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|Sounds of Wall Street|
Information provided courtesy of
The New York Stock Exchange.
One of the most familiar features of the New York Stock Exchange is the loud, distinct bell, which signals the beginning and ending of trading each day.
Bells were introduced when continuous trading was instituted in the 1870s. Originally, a Chinese Gong was used, but brass bells have been used since The Exchange moved to its current location in 1903.
There is one large bell in each of the four trading areas of the NYSE. The bells are operated synchronously from a single control.
The bells, measuring 18 inches in diameter, were manufactured by the G. S. Edwards Company of Norwalk, Connecticut. In the late 1980s, the NYSE decided to refurbish the bells and have an extra bell made as a back up. However, it was discovered that bells as large and loud as The Exchange's were no longer made by Edwards or any other bell company. Edwards agreed to make a special replica for the NYSE and brought employees out of retirement to handle the job.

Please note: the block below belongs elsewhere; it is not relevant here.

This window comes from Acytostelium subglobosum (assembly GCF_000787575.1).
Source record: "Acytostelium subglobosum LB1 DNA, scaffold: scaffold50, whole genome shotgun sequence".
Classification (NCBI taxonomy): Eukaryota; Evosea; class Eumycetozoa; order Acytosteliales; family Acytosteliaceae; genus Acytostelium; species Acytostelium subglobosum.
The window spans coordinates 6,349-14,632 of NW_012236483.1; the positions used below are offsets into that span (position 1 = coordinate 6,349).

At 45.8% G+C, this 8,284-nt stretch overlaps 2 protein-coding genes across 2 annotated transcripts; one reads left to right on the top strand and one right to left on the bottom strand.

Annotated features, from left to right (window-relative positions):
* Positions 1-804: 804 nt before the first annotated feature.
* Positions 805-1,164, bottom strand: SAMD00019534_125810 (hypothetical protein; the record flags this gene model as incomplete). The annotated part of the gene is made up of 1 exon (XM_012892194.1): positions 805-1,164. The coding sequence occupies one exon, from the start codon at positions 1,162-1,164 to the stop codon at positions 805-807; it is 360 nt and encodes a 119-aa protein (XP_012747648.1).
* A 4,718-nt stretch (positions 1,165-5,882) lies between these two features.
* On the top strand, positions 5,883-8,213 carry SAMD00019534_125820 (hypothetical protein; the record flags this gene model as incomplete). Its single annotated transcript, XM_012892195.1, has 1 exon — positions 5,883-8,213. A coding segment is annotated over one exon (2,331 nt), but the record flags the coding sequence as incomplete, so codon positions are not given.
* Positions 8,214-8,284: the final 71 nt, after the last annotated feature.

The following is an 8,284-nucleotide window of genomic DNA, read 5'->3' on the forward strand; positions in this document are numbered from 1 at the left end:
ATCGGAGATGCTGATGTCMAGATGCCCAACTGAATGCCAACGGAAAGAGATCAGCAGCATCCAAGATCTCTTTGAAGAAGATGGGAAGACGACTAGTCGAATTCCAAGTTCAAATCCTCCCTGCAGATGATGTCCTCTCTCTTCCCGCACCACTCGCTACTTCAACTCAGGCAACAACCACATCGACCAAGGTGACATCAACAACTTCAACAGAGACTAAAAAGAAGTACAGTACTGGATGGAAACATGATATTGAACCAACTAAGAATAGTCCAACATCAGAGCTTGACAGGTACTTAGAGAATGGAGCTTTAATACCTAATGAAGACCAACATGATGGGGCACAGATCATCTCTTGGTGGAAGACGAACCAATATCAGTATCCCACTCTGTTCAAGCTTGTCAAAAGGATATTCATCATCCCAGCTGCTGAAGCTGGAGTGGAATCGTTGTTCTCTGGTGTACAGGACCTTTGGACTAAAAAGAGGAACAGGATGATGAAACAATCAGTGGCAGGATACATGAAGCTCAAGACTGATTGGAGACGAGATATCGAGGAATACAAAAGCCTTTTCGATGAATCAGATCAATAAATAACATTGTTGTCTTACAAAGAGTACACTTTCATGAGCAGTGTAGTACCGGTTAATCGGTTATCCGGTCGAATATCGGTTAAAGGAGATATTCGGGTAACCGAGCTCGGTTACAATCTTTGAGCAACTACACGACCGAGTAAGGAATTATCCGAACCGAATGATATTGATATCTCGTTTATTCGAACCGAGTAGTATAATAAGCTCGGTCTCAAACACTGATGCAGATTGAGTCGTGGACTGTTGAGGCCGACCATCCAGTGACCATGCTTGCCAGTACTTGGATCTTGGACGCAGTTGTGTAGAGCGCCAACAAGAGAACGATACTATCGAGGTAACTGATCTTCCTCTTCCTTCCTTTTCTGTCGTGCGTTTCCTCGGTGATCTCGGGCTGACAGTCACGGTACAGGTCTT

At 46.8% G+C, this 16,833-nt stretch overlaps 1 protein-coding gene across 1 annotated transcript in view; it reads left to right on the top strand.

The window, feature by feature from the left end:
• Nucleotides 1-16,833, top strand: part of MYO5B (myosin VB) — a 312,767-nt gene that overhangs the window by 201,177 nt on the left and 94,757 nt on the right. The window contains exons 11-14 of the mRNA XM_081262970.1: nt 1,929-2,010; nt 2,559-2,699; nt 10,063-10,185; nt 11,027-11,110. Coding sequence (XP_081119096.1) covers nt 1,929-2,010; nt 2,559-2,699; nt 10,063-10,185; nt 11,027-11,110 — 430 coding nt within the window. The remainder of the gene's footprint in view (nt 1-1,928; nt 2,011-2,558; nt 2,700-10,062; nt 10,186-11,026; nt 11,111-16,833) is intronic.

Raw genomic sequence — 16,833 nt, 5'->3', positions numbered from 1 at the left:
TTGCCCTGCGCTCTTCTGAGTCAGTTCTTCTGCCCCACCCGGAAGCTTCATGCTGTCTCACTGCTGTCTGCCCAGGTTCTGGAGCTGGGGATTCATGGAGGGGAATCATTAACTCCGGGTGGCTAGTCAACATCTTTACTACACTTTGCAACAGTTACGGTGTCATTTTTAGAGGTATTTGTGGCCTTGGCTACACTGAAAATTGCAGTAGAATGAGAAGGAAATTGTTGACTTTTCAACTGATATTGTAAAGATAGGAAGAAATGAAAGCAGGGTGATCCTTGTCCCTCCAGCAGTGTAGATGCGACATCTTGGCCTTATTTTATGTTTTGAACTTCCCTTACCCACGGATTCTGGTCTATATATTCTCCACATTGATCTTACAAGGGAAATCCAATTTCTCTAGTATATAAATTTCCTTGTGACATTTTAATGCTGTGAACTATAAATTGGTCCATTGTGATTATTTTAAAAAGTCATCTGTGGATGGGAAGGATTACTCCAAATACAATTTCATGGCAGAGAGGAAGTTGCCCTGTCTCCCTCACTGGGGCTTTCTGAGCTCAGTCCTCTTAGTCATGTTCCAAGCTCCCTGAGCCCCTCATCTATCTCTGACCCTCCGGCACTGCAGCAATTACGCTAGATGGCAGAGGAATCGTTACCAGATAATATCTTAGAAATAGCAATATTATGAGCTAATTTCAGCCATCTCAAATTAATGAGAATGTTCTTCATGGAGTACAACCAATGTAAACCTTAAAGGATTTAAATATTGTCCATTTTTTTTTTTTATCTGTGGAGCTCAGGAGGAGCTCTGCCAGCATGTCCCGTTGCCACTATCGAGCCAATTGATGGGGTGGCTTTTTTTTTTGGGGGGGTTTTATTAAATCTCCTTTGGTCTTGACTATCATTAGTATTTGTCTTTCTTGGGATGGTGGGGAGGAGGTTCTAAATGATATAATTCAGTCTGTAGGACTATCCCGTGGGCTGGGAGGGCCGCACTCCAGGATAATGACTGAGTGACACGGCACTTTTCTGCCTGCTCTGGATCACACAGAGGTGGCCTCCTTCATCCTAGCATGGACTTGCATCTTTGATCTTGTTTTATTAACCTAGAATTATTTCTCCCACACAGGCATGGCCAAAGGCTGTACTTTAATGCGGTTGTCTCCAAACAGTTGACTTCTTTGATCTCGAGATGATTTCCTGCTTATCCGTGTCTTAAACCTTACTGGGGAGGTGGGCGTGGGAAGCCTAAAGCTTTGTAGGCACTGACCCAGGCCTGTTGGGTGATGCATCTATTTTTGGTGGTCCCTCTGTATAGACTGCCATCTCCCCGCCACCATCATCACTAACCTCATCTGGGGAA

While this was being done, an older, larger bell was discovered in a crawl space above the main trading floor. Measuring 24 inches in diameter, this 1903 bell had most likely been put away because it was too loud, even for the New York Stock Exchange. After being cleaned and refurbished, this giant bell was toned down. It now gleams on a platform above the trading floor, ready for use should it ever be called into action.
The bell is a part of the NYSE's heritage, and it is considered an honor to be invited to ring the opening or closing bell.
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